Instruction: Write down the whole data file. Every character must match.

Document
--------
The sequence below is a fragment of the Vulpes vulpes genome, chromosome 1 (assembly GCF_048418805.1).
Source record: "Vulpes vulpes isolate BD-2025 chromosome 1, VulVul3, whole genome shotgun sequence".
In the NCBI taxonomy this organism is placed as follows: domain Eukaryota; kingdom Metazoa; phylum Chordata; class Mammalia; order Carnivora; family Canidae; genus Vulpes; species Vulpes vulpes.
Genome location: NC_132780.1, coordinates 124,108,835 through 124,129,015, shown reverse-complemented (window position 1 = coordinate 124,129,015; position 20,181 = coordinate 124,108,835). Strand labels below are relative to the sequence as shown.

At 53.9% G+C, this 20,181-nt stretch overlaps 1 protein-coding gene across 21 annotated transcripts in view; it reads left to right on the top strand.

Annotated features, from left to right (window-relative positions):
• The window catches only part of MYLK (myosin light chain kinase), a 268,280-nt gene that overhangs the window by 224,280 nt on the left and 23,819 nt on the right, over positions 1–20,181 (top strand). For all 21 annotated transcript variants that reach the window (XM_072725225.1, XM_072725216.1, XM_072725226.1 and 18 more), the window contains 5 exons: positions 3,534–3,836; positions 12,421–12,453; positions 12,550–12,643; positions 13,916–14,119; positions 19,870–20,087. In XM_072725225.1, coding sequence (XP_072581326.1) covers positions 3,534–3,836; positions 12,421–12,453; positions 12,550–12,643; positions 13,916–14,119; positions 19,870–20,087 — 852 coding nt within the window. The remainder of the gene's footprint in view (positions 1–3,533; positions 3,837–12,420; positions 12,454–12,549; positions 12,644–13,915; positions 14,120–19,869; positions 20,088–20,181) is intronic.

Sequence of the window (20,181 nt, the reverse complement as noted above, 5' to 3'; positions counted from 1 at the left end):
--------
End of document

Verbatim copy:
The sequence below is a fragment of the Vulpes vulpes genome, chromosome 1 (assembly GCF_048418805.1).
Source record: "Vulpes vulpes isolate BD-2025 chromosome 1, VulVul3, whole genome shotgun sequence".
In the NCBI taxonomy this organism is placed as follows: domain Eukaryota; kingdom Metazoa; phylum Chordata; class Mammalia; order Carnivora; family Canidae; genus Vulpes; species Vulpes vulpes.
Genome location: NC_132780.1, coordinates 124,108,835 through 124,129,015, shown reverse-complemented (window position 1 = coordinate 124,129,015; position 20,181 = coordinate 124,108,835). Strand labels below are relative to the sequence as shown.

At 53.9% G+C, this 20,181-nt stretch overlaps 1 protein-coding gene across 21 annotated transcripts in view; it reads left to right on the top strand.

Annotated features, from left to right (window-relative positions):
• The window catches only part of MYLK (myosin light chain kinase), a 268,280-nt gene that overhangs the window by 224,280 nt on the left and 23,819 nt on the right, over positions 1–20,181 (top strand). For all 21 annotated transcript variants that reach the window (XM_072725225.1, XM_072725216.1, XM_072725226.1 and 18 more), the window contains 5 exons: positions 3,534–3,836; positions 12,421–12,453; positions 12,550–12,643; positions 13,916–14,119; positions 19,870–20,087. In XM_072725225.1, coding sequence (XP_072581326.1) covers positions 3,534–3,836; positions 12,421–12,453; positions 12,550–12,643; positions 13,916–14,119; positions 19,870–20,087 — 852 coding nt within the window. The remainder of the gene's footprint in view (positions 1–3,533; positions 3,837–12,420; positions 12,454–12,549; positions 12,644–13,915; positions 14,120–19,869; positions 20,088–20,181) is intronic.

Sequence of the window (20,181 nt, the reverse complement as noted above, 5' to 3'; positions counted from 1 at the left end):